Authorities extended the boundaries of the evacuation around 3 p.m. to between Sixth and Ninth streets and Bookcliff and North avenues before shrinking it in the evening.

“I think that’s probably farther than we needed to (evacuate), but we wanted to be on the safe side,” Camper said.

Police went door to door to houses in the area, recommending that people leave because of lingering concerns about leaks in the natural gas system.

Xcel workers scrambled throughout the evacuation area for most of the afternoon to stop the initial gas leak and to try to free gas trapped in the sewer system by removing manhole covers.

Gas service was interrupted for most of the afternoon throughout the evacuation area, including the nearby CMU campus.

Officials said 104 buildings on the campus were without power for an extended period of time as well. Some buildings were still without hot water and heat Tuesday evening.

The cause of the initial explosion was still under investigation late Tuesday, Camper told a press conference.

Grand Junction Public Works Director Greg Trainor said a contractor, Grand Junction-based Apeiron Utility Construction, was boring into the ground Tuesday at Seventh and Orchard to place conduit for a traffic-signal upgrade when crews hit a high-pressure gas main.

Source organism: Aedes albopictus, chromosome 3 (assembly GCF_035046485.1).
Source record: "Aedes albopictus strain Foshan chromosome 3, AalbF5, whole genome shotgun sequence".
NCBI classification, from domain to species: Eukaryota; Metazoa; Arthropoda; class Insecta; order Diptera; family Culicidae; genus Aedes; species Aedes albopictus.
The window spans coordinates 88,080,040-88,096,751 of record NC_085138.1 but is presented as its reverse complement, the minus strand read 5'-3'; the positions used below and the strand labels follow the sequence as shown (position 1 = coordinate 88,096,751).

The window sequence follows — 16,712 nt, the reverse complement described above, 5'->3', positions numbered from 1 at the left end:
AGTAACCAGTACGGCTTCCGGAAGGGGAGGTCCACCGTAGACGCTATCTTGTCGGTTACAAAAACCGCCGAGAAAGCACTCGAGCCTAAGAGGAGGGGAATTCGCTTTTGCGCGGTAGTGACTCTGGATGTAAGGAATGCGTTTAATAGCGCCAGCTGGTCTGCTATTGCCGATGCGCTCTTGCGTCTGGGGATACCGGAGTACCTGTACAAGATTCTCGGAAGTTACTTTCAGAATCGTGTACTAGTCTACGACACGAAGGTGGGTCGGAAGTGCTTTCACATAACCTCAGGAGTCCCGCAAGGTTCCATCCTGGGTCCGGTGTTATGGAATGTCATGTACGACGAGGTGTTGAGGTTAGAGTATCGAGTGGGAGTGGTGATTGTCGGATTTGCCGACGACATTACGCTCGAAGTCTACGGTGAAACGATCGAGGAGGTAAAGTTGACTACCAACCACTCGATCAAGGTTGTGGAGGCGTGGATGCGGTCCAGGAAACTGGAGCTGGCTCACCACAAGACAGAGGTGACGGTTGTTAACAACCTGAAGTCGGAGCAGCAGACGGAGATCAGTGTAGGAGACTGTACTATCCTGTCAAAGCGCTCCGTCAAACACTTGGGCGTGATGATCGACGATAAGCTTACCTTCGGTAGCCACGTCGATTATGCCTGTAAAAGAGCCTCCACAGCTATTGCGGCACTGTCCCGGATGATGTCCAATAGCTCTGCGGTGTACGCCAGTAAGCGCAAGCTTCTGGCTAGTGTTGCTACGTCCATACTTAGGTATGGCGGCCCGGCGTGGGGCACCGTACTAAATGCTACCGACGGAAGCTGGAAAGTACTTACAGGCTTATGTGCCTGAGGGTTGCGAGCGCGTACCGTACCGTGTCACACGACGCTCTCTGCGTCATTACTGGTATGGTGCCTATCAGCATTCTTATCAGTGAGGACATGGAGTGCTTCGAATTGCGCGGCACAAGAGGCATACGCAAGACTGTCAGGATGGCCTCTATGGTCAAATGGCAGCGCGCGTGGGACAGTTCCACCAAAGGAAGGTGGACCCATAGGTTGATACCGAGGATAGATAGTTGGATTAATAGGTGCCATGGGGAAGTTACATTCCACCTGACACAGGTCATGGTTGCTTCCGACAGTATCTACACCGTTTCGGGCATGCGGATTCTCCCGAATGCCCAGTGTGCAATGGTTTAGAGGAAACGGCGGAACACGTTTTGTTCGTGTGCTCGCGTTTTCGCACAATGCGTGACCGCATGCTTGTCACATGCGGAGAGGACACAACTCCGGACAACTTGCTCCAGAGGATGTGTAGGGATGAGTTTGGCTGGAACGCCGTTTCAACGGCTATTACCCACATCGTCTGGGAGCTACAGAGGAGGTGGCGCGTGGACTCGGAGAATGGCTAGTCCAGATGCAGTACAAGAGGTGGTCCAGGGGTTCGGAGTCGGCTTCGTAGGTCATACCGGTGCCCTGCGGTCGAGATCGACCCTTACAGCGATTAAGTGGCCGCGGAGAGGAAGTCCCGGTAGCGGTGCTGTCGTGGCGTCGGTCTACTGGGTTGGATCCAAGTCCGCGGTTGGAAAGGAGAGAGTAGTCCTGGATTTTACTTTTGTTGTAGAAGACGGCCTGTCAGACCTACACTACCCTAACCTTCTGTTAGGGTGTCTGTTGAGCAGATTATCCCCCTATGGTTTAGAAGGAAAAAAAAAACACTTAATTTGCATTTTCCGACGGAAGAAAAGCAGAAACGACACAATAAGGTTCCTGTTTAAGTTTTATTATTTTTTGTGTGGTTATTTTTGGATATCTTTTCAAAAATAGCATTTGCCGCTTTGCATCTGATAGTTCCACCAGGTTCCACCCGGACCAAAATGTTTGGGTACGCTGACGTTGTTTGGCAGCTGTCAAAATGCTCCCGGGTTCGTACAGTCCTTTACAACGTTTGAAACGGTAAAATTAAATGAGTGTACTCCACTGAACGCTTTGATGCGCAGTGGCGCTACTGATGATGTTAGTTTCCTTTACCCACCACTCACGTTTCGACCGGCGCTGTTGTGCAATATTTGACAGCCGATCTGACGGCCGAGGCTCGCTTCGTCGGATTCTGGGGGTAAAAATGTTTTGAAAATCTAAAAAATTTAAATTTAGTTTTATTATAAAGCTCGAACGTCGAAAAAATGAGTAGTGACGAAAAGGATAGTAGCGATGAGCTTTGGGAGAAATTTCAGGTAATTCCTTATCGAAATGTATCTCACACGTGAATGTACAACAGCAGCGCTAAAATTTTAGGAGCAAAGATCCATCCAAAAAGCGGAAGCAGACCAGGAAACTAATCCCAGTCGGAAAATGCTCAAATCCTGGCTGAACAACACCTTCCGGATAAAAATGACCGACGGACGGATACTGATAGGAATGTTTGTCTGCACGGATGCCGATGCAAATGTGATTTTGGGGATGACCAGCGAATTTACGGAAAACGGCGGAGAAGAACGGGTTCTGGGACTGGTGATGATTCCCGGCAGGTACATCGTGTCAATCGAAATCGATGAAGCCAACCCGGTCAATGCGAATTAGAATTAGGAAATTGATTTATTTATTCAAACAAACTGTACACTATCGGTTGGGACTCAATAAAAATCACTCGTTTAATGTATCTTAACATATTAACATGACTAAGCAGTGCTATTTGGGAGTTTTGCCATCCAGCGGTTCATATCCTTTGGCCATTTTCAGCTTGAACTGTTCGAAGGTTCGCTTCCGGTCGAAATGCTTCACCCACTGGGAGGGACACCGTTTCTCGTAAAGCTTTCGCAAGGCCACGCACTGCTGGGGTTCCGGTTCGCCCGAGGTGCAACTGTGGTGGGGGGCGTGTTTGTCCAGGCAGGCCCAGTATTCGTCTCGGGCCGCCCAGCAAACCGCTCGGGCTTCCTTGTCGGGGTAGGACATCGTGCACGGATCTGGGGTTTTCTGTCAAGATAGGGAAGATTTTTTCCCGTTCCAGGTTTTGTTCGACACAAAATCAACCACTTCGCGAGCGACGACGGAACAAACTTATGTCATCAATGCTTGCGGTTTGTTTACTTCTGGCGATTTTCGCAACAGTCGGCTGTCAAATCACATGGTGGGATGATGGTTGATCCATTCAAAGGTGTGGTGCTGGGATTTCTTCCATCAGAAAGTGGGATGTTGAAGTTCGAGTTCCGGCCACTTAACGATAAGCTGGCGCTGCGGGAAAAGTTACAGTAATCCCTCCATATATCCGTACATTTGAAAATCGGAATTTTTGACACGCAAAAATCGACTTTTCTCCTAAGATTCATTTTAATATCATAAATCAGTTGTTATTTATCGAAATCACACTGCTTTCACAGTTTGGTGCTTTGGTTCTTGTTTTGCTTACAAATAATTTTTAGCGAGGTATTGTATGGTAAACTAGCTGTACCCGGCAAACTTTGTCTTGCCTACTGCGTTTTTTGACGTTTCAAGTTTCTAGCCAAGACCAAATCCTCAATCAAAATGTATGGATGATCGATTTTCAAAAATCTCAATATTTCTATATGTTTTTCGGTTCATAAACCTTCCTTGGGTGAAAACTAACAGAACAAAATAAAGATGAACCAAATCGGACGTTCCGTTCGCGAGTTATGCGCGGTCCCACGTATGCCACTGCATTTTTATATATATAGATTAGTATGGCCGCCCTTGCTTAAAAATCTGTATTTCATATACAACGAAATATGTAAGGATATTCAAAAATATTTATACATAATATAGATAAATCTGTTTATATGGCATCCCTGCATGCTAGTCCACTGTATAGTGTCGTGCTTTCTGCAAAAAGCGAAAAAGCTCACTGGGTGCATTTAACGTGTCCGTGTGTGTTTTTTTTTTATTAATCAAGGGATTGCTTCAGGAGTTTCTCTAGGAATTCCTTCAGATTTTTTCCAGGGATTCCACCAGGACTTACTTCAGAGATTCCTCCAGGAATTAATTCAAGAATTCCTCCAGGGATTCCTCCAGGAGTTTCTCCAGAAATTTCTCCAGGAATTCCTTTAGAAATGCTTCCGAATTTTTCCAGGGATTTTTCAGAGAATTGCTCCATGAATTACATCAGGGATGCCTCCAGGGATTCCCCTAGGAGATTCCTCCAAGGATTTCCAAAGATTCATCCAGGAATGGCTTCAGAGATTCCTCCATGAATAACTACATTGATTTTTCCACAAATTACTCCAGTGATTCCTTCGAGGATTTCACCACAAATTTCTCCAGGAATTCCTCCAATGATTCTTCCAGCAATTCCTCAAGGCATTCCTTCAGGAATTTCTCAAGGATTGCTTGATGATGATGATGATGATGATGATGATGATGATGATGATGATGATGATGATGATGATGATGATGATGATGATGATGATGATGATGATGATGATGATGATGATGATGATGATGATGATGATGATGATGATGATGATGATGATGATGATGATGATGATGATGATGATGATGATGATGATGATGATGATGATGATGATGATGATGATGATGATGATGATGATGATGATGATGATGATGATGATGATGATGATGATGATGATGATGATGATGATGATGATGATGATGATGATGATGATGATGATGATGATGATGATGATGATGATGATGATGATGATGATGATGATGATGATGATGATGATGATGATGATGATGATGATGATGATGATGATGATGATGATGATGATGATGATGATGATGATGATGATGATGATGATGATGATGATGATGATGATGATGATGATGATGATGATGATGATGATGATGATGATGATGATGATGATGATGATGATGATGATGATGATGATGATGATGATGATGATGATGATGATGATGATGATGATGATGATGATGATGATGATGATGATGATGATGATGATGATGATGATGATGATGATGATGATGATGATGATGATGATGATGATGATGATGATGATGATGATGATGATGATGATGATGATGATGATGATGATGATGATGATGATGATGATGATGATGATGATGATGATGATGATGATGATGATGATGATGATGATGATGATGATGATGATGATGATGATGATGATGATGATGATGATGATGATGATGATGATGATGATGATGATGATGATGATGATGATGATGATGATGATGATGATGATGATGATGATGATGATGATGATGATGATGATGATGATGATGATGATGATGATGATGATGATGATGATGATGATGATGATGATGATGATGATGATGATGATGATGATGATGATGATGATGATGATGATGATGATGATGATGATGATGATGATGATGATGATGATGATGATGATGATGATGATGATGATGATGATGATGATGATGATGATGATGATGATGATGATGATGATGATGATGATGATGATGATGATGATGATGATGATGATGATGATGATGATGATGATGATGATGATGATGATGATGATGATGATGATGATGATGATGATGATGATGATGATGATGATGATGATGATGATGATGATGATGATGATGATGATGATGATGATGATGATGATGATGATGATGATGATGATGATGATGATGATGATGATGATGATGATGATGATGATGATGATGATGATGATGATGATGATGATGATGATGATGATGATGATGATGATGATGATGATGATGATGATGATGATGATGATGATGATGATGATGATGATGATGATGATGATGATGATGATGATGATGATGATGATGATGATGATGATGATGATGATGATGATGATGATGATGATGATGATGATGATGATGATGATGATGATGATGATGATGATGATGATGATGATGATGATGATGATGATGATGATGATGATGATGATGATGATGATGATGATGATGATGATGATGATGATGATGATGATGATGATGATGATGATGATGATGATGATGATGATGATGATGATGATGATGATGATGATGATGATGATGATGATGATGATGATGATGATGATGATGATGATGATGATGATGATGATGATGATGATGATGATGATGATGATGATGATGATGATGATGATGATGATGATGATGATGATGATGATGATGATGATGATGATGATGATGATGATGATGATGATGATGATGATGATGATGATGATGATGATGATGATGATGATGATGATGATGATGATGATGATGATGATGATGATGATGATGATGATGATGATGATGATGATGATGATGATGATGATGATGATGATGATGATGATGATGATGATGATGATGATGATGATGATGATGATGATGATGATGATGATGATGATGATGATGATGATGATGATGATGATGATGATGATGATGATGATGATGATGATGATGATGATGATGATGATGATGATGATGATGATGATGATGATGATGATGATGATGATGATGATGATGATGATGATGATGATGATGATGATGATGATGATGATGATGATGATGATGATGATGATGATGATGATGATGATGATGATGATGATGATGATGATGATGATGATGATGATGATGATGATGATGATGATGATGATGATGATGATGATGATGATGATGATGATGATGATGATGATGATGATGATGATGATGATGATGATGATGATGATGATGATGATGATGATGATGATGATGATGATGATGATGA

Trainor said Apeiron performs work for the city “often,” but didn’t know how long they had been working at Seventh and Orchard prior to Tuesday’s explosion.

It’s standard practice to complete a “locate”—a check for buried utilities—prior to digging around, he said.

“I would be extremely surprised if a locate hadn’t been done,” Trainor said. “I’m assuming they did, but I can’t tell you that for sure.”

While the incident won’t be looked at from a criminal law standpoint, the city, its insurer and Xcel Energy will be investigating, Camper said.

“I’m sure a number of people will be looking at this with a fine-toothed comb,” he said.

Grand Junction High School is expected to be open today, while classes at Tope Elementary have been cancelled for the day, Camper said.

Staff writers Paul Shockley and Mike Wiggins contributed to this report.